New FLRA Chair Vows to Restore Pre-Trump Labor Precedent
One day after being named chairman of the federal labor agency, Ernest DuBester voluntarily recognized the FLRA’s union, undoing his predecessor’s controversial decision.
Ernest DuBester, the man tapped last month by President Biden to become chairman of the Federal Labor Relations Authority, is, by his own admission, somewhat obsessed with “context.”
During an hour-long interview with Government Executive, DuBester, who has been a member of the FLRA for nearly 12 years, frequently brandished a pocket-sized copy of the law founding the agency that governs labor-management relations in the federal government, in the same way some lawmakers carry around a tiny copy of the U.S. Constitution.
“I always carry it with me, and sometimes that causes problems with my wife,” he joked, just before giving an abbreviated legislative history of nearly every major provision of the law.
That context, DuBester argued, is necessary to understand that the law setting up how unions should operate at agencies was not just an administrative statute, but a set of specific policy choices designed to strike a delicate power balance, given the fact that federal sector labor groups have significantly less power than their private sector counterparts due to their inability to strike or bargain over wages.
And, the context is necessary to see why efforts to crack down on individual elements of those policy choices, particularly official time, arbitration and grievance procedures are, in DuBester's view, misguided.
“With those unique attributes in mind, I’ve dissented from an extraordinary number of cases in the last three to four years,” he said. “To me, they’ve all been in areas that, to me, don’t appreciate the fundamental policy underpinnings of this law and are just going further in the direction of eroding fundamental rights in the area of collective bargaining and the scope of bargaining that agencies have to engage in when they’re contemplating making changes to their operations.”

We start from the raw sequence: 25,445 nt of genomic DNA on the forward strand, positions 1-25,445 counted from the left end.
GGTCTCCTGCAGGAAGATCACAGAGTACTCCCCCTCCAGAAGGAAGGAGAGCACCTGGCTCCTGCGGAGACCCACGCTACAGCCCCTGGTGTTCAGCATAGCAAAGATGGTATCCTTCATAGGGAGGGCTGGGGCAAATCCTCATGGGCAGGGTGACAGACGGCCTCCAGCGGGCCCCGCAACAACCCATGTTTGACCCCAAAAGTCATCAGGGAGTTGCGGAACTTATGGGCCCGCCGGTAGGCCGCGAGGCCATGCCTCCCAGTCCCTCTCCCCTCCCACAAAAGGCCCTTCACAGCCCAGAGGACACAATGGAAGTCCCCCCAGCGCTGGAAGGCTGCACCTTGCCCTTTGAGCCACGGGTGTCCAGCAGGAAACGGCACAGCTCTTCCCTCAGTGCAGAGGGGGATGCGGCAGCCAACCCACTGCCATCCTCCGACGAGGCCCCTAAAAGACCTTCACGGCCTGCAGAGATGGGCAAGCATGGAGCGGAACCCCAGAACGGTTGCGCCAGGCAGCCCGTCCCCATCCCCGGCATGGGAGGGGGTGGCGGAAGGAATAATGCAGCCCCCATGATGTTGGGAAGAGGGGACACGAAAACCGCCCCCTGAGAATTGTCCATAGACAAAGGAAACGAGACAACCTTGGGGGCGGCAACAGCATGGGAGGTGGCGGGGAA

In most instances where the Trump-era FLRA overturned longstanding precedent, the agency must wait until it is presented with a new case touching on those issues. And even in instances where the FLRA issued general statements of policy, which until recently was a rare occurrence, DuBester said he must wait for agencies to request that the labor authority reconsider those pronouncements.
Under his tenure, DuBester said he would like to get away from the practice of issuing general policy statements, absent an actual underlying dispute between an agency and its union.
“There’s an analogous process at the [National Labor Relations Board] with regard to its rulemaking, and what the NLRB has said is that this creates more stability for the parties because you don’t have the potential of these swings back and forth,” DuBester said. “I understand that as a simplistic comment, but here’s the problem: In any instance and in any case that comes before us, so much of the time, it’s not only just about principles of law. The primary driving force may be the context and what the specific facts and circumstances are . . . The problem I had with these policy guidances is that you have such a complexity of circumstances here, that a sweeping new pronouncement on a rule doesn’t fit the realities of the workplace.”